They say there’s more than one way to skin a cat, and there’s definitely more than one way to dehydrate a pumpkin!
I found these instructions for dehydrating pumpkin rings in a government booklet on food preservation published in 1917. Back then, people ate pumpkins as a regular part of their diet. Pumpkins are large, easy to grow, and chock full of nutrition.
This is an ideal method for those of you who may live off the grid or do not have electric dehydrators.
A Simple Process
- First, cut off the top and remove the seeds and strings from the inside.
- Then cut the pumpkin in about one-inch rings.
Trim the inside
the grubby string bits from the inside.
Peel the skin away from the pumpkin.
Cut a slice in one side
Hang the pumpkin up to dry.
- The instructions suggested hanging them from a broomstick suspended from the ceiling.
- I found another set of instructions that talked about suspending a wire over the wood stove and hanging them.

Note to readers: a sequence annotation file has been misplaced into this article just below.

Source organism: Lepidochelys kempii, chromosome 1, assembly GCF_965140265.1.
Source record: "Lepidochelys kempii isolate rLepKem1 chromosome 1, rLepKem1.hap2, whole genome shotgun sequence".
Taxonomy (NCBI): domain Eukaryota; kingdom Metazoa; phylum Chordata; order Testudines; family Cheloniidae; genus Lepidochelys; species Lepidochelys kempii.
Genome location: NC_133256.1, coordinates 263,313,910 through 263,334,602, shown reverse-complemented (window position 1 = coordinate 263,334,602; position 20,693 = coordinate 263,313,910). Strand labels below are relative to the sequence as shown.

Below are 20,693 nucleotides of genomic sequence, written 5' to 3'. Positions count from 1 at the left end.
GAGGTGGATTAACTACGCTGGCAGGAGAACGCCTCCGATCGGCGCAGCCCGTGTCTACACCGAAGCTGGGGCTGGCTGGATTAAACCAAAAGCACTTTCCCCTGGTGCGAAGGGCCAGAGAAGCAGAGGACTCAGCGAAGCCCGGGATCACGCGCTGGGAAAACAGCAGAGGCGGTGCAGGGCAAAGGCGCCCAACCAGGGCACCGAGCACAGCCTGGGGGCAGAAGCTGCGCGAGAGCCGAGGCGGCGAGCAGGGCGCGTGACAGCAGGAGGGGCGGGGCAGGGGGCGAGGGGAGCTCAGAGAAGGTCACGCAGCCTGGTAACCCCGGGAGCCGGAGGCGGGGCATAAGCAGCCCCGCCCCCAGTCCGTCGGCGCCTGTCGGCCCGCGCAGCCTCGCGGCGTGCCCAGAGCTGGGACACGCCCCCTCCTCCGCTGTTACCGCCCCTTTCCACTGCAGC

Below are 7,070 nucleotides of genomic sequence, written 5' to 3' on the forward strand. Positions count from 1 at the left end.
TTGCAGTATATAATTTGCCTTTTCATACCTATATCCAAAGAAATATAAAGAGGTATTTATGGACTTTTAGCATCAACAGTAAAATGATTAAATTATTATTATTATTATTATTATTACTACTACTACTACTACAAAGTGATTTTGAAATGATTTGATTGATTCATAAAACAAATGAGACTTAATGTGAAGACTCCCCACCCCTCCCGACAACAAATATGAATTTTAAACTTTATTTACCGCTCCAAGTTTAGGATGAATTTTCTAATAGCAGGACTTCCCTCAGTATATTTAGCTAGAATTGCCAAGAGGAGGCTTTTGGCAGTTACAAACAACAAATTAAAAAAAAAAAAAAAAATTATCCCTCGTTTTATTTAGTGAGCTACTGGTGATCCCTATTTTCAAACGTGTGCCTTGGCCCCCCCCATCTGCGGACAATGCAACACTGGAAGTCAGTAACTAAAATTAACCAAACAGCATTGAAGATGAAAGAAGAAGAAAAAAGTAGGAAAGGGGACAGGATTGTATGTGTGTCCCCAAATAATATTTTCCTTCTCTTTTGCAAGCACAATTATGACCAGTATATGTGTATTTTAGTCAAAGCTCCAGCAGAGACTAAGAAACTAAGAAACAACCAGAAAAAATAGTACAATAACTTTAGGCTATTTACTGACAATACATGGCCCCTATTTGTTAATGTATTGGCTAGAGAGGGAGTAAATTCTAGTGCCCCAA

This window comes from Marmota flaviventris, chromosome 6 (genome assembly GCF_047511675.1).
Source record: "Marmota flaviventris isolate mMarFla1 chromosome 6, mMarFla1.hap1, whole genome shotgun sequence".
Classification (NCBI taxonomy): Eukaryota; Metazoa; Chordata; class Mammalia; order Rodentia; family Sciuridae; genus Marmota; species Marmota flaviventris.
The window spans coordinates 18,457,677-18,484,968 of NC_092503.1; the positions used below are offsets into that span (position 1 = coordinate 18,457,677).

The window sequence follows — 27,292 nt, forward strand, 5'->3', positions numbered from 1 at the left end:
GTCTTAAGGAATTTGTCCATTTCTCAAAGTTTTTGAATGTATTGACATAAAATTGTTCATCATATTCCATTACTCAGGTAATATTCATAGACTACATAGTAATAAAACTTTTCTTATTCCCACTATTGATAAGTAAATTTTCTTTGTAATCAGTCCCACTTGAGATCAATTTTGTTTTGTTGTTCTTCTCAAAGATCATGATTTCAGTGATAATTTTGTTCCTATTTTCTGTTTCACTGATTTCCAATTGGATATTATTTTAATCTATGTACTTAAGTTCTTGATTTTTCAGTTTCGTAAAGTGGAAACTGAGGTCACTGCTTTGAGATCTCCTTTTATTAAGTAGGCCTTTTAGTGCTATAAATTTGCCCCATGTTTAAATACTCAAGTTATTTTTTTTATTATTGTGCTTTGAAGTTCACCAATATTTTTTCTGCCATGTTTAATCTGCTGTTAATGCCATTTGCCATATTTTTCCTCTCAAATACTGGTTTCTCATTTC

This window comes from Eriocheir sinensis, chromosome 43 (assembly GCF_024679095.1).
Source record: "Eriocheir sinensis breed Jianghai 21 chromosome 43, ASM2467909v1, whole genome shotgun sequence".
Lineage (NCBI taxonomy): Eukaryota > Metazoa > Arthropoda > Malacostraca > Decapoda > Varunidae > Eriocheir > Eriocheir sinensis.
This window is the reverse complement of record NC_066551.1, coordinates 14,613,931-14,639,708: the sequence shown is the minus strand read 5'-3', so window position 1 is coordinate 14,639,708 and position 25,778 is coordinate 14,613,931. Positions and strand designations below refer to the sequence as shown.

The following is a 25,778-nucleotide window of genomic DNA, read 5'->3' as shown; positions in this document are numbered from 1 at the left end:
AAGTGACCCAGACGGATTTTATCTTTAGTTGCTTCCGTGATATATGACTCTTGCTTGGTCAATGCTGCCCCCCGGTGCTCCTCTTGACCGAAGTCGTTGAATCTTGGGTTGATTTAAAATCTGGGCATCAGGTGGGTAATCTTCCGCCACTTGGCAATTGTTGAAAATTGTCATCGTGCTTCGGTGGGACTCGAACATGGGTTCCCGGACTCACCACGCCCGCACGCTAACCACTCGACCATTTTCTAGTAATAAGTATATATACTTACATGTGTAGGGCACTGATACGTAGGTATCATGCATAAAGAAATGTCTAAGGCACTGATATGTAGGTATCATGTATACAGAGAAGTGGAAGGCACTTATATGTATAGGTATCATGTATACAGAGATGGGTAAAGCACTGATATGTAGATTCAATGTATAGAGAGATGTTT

In any case, just find a place out of the way and hang them. No need to cook them, just slice, peel, and hang. Let nature take it’s course.
I didn’t have a spare broom handle and didn’t dare tack up wires over the wood stove (in my rental trailer), but found that a spare pasta rack worked just fine. I didn’t do the whole pumpkin, only a few pieces just to see how it works. Most of my pumpkin got simmered and pureed for other recipes. For more information, see my post on How to Prep a Pumpkin.
- It’s beginning to shrivel and shrink. (notice the snow outside?)
- By day 11, they seemed dry and shriveled.
- They will be tough and leathery, not crispy.
- In some
parts of the country it will take much longer to dry. It depends on the
humidity where you live.
Here are my three finished pumpkin rings. I scrunched them up and stuffed them into a quart freezer bag for now.
How to use air-dried pumpkin rings:
As of this writing, I haven’t used my pumpkin rings yet. Presently, I have three other basket-ball sized pumpkins cooked and dehydrated and am experimenting with recipes for them first.
I’m thinking the best thing to do is to soak and rehydrate them, then simmer until tender. Or perhaps put them in a crock pot and simmer overnight. You might want to use chicken stock for that. I’m thinking it might work better to whack them into one inch pieces before cooking.
If anyone has used raw air-dried pumpkin, please let us know how you used it.